September 21, 2018
I had an appointment with a neurosurgeon at 7:15 am this morning. The scheduling was more for him than me because he’ll be away for the next week. That gives me enough time to do all the pre-surgery planning that I need to do and get to all the pre-surgical appointments as well plus arrange for people to be here with me for a couple of weeks after surgery.
He showed me the MRI. My lesions are pretty scary looking. The 4 cm tumor is much huger than I imagined when I saw it on the screen. He says he doesn’t normally do multiples, but in this case he’s considering it depending on how well I recover after removing the bigger one in my parietal lobe. That’s good news and scary at the same time.
The surgery will be done a week from Monday, on October 1st. This is fast. Really fast. Actually kind of scary fast. I know they need to act quickly to get me on the road to recovery and prevent any further damage to my vision, but wow. Not that I want these things growing any more than they already have, but this is a little overwhelming even for me.
I’m being scheduled for a Visual Fields Test to see where the deficits are showing up and how badly they’re affecting my ability to see. Both the parietal and occipital lobes control/affect vision, particularly spatial vision. After that, there will be a separate pre-anesthesia consult, a surgical clearance from a PCP. There will be another MRI the morning of surgery after putting some special markers called fiducials on my head. This MRI will give the surgeon a 3D map of my head and brain so he knows where he is while removing the tumor.
The Neurosurgeon said that I should be functioning normally and I should be able to go home within a day or two of the surgery. My restrictions will be that I can’t bend over, lift more than 10- 15 pounds, hold my breath or strain doing anything, sleep with my head above my heart at about 30 degrees, all for a month after surgery. I probably won’t be able to drive for a while, either. I feel lucky to live somewhere that there are ride sharing services available even though they will probably get somewhat expensive depending on how many appointments I have while I’m recovering.
Telling my family is going to suck. This is scary shit. Even for me this is big. I need to get a handle on what is happening, what the rest of the planning entails, what the surgery and recovery entail, and figure out what I need to be at home afterward. Logically, I’m safer here than I would be anywhere else. Because I’m blind as a bat, I learned early to count stairs and generally memorize where stuff is in the house – like how far it is between my bed and the bathroom in the dark, or how to get out in case there’s a fire. It’s always been a no-brainer for me.
Seeing as I won’t be able to bend over, I’ll need to keep a bunch of things on countertops that I wouldn’t normally leave there like pots and pans. I won’t be able to bend over to load/unload the dishwasher, so it’ll be top-rack stuff only and wash the few other things that I use. I’ll probably use a lot of paper plates rather than mess with the real ones. I’ll need to figure something out for laundry. Someone will have to come in and take the trash out for me. I’m sure there are other logistical things that need to be worked out that I’m not thinking about yet.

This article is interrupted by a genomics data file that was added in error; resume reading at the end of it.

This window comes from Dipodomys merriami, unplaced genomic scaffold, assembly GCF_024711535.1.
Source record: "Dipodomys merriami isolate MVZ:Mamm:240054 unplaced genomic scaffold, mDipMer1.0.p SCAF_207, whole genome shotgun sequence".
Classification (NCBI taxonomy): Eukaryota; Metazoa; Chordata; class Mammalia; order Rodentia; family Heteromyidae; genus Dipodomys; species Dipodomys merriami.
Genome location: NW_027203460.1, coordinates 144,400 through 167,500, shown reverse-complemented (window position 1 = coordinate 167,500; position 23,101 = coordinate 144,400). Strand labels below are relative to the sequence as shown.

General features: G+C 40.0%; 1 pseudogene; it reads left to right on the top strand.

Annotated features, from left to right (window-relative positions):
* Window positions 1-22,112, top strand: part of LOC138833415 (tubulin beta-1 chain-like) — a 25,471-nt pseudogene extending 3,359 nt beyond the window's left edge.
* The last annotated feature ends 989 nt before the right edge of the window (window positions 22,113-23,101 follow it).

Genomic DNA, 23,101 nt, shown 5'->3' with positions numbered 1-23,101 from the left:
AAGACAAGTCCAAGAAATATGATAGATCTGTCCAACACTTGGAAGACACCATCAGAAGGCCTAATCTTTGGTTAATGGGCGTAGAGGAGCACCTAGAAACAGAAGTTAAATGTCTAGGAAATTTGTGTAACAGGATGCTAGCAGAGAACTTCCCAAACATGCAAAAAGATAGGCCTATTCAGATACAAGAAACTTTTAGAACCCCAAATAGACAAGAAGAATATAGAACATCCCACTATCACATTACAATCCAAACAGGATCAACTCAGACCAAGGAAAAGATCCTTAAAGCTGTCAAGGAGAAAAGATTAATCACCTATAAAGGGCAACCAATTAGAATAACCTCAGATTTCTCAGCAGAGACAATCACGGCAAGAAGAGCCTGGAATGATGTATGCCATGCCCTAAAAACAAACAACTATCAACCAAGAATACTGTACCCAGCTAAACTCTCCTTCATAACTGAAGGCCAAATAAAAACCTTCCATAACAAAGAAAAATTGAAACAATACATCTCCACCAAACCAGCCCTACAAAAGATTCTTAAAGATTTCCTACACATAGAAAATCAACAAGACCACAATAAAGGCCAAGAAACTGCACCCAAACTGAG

Right now, I plan to go back to work after a few days. I know that sounds crazy. When I had the lumpectomy, my restrictions had to do with lifting my arms and nothing more than 5 lbs. My laptop weighs half that, if even that much. About week 4 of my leave I realized that instead of messing around on social media and not doing anything useful, I could have been working instead. The Neurosurgeon says that I’ll be back to “normal” after a few days. I’m going to give it a shot and see how it goes. If I need to go on leave I will. Some of this decision has to do with what a pain it was last time to get off the disability leave. It’s really just that it takes a while for the system to recognize that you’re back. So, if I feel wonky or am just not up to it, I can always still take the disability leave.
The hard part is that I just had family and a friend here for my lumpectomy in May and it’s going to be a lot to ask for any of them to come back so soon. I am really lucky to have some great neighbors who’ve helped out with cleaning and errands in the past that I’m hoping I can rely on again. My fear is asking too much of them an burning them out. Seeing as I’m assuming that I won’t be able to drive for a while, I’m glad that I live somewhere that I can get groceries and food delivered if I want or need that, so there’s some relief there, too. Regardless of the conveniences of living in a metro area, this all still sucks. In a very big way. My family is going to freak no matter what. I’m trying to be prepared for this, and I don’t think there’s going to be a way to be prepared enough.
As when I found the breast tumor, I’m glad we found this when we did. While they’re bigger than any of us expected, they’re still treatable. This puts me in really shitty statistically territory, but I’m trying really hard to stay positive about getting past this and there being a bigger hammer treatment that stops this disease in its tracks for the same 10-15 years other people get. Something has to work, right?